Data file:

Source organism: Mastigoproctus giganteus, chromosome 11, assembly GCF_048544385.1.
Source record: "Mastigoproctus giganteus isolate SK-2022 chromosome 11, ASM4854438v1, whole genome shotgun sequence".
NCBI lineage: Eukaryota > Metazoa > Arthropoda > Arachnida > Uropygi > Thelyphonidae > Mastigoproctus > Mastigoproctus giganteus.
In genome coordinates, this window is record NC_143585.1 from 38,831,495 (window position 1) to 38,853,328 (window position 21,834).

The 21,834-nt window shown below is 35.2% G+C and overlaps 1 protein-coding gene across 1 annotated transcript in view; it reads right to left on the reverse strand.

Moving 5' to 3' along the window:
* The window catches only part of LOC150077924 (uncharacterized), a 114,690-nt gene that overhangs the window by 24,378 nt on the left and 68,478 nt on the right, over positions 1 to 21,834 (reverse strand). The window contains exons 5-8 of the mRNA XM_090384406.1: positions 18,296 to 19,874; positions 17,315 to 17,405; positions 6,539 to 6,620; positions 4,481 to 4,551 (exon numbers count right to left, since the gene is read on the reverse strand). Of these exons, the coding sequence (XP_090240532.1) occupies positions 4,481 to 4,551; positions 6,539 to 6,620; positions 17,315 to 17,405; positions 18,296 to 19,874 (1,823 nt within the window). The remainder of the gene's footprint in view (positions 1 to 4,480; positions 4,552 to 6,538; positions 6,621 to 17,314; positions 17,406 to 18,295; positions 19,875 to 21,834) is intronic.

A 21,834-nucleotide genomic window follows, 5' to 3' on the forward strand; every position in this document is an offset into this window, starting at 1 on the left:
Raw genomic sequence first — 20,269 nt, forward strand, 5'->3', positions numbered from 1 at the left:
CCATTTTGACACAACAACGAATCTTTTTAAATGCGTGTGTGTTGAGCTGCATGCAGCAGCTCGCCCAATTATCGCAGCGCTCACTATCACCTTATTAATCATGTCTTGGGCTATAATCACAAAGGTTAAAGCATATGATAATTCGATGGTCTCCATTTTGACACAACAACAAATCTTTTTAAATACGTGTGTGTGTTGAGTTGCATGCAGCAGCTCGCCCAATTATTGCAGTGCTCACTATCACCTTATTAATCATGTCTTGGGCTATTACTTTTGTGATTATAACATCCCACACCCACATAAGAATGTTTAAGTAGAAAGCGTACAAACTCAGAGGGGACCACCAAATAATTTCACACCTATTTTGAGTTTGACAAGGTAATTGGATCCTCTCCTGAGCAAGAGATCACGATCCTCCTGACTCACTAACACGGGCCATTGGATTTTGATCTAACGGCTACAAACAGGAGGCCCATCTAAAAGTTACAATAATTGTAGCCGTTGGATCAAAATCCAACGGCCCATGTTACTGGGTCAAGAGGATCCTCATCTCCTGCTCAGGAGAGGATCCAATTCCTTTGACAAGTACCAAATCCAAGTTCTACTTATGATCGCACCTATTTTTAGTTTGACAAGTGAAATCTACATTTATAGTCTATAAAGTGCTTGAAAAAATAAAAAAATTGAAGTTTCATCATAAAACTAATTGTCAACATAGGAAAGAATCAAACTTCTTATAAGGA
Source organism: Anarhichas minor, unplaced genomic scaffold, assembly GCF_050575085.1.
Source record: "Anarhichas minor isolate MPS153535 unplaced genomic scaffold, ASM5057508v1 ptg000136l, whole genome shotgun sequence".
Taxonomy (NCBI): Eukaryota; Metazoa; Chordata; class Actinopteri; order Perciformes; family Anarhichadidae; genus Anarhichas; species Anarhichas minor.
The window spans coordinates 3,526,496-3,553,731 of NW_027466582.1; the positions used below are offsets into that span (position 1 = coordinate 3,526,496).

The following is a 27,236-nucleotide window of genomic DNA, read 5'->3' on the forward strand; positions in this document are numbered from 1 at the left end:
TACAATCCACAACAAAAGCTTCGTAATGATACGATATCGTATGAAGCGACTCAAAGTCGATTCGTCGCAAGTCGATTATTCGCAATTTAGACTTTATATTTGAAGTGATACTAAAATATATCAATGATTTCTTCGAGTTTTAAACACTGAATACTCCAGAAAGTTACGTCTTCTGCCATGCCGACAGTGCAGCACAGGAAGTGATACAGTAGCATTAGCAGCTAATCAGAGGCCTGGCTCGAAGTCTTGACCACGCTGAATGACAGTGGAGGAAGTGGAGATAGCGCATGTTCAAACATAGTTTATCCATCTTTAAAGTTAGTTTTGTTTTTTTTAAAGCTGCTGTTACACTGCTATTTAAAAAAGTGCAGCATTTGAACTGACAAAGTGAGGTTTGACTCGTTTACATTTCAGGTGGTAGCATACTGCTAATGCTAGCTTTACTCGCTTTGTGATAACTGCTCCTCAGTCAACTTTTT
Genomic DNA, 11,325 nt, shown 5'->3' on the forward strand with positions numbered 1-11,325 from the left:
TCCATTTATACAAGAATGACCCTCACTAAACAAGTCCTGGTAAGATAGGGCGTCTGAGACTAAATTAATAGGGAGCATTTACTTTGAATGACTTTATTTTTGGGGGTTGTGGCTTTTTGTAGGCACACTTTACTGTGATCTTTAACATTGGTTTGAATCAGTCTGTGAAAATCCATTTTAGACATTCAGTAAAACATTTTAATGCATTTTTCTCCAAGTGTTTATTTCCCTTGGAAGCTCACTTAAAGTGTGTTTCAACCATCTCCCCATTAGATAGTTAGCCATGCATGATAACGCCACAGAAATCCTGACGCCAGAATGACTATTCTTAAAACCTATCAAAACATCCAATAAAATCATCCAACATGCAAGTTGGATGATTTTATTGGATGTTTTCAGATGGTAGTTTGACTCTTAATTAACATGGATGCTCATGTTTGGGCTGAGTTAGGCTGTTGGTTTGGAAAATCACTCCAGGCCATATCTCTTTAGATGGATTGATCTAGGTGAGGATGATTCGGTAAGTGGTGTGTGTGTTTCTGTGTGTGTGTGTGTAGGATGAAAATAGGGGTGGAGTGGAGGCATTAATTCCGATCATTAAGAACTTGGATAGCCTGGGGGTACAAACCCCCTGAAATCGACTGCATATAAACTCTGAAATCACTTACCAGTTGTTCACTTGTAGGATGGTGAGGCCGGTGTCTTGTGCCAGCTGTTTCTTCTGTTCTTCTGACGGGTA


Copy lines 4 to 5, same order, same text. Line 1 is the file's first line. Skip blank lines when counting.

In genome coordinates, this window is record NC_143585.1 from 38,831,495 (window position 1) to 38,853,328 (window position 21,834).

The 21,834-nt window shown below is 35.2% G+C and overlaps 1 protein-coding gene across 1 annotated transcript in view; it reads right to left on the reverse strand.